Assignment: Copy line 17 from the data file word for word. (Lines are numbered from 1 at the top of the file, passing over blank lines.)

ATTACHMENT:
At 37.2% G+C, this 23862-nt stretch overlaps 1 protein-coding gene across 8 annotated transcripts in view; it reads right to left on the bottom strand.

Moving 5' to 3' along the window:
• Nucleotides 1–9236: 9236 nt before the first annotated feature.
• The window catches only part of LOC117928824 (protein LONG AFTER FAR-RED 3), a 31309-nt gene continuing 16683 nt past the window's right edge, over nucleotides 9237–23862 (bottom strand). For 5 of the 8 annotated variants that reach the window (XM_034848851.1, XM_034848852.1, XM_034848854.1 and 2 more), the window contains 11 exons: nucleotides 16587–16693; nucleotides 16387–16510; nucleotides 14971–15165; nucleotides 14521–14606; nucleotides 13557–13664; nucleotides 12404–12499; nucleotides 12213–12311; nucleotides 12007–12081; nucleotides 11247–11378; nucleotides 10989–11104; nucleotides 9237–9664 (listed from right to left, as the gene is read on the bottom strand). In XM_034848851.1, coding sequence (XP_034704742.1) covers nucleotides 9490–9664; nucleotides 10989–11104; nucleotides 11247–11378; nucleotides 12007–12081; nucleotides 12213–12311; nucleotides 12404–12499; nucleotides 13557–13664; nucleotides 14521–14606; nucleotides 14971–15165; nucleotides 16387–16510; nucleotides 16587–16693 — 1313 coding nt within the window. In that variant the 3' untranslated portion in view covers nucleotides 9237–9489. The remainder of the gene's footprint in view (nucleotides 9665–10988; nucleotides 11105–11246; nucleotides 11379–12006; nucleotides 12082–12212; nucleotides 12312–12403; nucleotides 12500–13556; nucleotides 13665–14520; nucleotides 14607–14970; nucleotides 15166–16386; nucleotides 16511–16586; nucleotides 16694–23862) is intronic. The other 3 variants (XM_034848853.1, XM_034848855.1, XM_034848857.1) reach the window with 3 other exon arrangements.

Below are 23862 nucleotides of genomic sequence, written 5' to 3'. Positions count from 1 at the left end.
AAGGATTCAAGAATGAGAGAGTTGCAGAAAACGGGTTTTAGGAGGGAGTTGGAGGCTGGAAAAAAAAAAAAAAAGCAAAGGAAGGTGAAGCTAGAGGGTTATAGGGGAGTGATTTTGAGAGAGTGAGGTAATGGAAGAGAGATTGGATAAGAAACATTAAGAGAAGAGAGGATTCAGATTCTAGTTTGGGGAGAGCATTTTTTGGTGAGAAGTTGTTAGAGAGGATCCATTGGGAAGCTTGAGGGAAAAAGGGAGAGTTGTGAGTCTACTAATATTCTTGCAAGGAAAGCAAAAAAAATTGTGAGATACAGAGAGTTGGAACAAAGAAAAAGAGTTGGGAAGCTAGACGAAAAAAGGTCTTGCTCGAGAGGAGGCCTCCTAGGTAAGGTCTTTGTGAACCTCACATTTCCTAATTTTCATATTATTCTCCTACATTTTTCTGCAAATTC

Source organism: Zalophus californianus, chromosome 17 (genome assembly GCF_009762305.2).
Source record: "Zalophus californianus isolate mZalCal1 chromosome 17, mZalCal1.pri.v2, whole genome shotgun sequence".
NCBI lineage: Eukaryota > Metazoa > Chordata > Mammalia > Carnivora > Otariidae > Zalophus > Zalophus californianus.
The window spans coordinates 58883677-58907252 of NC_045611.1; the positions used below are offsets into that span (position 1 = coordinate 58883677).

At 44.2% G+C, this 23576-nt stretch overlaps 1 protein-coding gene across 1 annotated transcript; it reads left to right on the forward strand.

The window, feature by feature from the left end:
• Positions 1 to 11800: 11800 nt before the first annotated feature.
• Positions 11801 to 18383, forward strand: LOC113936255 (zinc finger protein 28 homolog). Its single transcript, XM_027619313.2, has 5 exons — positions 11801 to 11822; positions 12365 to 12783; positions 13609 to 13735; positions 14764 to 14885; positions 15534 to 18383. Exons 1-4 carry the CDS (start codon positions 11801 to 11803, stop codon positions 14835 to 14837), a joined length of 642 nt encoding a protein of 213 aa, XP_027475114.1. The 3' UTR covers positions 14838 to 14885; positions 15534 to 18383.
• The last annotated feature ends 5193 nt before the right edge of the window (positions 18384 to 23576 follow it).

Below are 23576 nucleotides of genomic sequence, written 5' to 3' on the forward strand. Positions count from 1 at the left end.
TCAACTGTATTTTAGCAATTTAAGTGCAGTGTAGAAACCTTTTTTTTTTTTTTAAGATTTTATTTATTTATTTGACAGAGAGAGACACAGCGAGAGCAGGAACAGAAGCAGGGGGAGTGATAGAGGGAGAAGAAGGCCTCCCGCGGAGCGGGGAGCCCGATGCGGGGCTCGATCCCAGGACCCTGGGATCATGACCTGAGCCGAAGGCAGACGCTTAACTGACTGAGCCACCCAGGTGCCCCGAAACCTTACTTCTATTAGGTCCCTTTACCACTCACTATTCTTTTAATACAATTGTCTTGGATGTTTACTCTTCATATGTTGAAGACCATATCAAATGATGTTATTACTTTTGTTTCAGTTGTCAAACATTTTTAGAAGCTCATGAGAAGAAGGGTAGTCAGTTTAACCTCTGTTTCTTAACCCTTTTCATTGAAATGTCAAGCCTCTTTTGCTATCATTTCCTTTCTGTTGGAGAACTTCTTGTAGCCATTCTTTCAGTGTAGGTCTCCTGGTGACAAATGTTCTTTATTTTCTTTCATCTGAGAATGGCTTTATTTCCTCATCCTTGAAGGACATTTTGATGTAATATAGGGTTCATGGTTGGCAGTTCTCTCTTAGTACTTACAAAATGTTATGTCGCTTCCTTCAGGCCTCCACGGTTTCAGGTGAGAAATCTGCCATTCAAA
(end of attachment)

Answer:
TCAACTGTATTTTAGCAATTTAAGTGCAGTGTAGAAACCTTTTTTTTTTTTTTAAGATTTTATTTATTTATTTGACAGAGAGAGACACAGCGAGAGCAGGAACAGAAGCAGGGGGAGTGATAGAGGGAGAAGAAGGCCTCCCGCGGAGCGGGGAGCCCGATGCGGGGCTCGATCCCAGGACCCTGGGATCATGACCTGAGCCGAAGGCAGACGCTTAACTGACTGAGCCACCCAGGTGCCCCGAAACCTTACTTCTATTAGGTCCCTTTACCACTCACTATTCTTTTAATACAATTGTCTTGGATGTTTACTCTTCATATGTTGAAGACCATATCAAATGATGTTATTACTTTTGTTTCAGTTGTCAAACATTTTTAGAAGCTCATGAGAAGAAGGGTAGTCAGTTTAACCTCTGTTTCTTAACCCTTTTCATTGAAATGTCAAGCCTCTTTTGCTATCATTTCCTTTCTGTTGGAGAACTTCTTGTAGCCATTCTTTCAGTGTAGGTCTCCTGGTGACAAATGTTCTTTATTTTCTTTCATCTGAGAATGGCTTTATTTCCTCATCCTTGAAGGACATTTTGATGTAATATAGGGTTCATGGTTGGCAGTTCTCTCTTAGTACTTACAAAATGTTATGTCGCTTCCTTCAGGCCTCCACGGTTTCAGGTGAGAAATCTGCCATTCAAA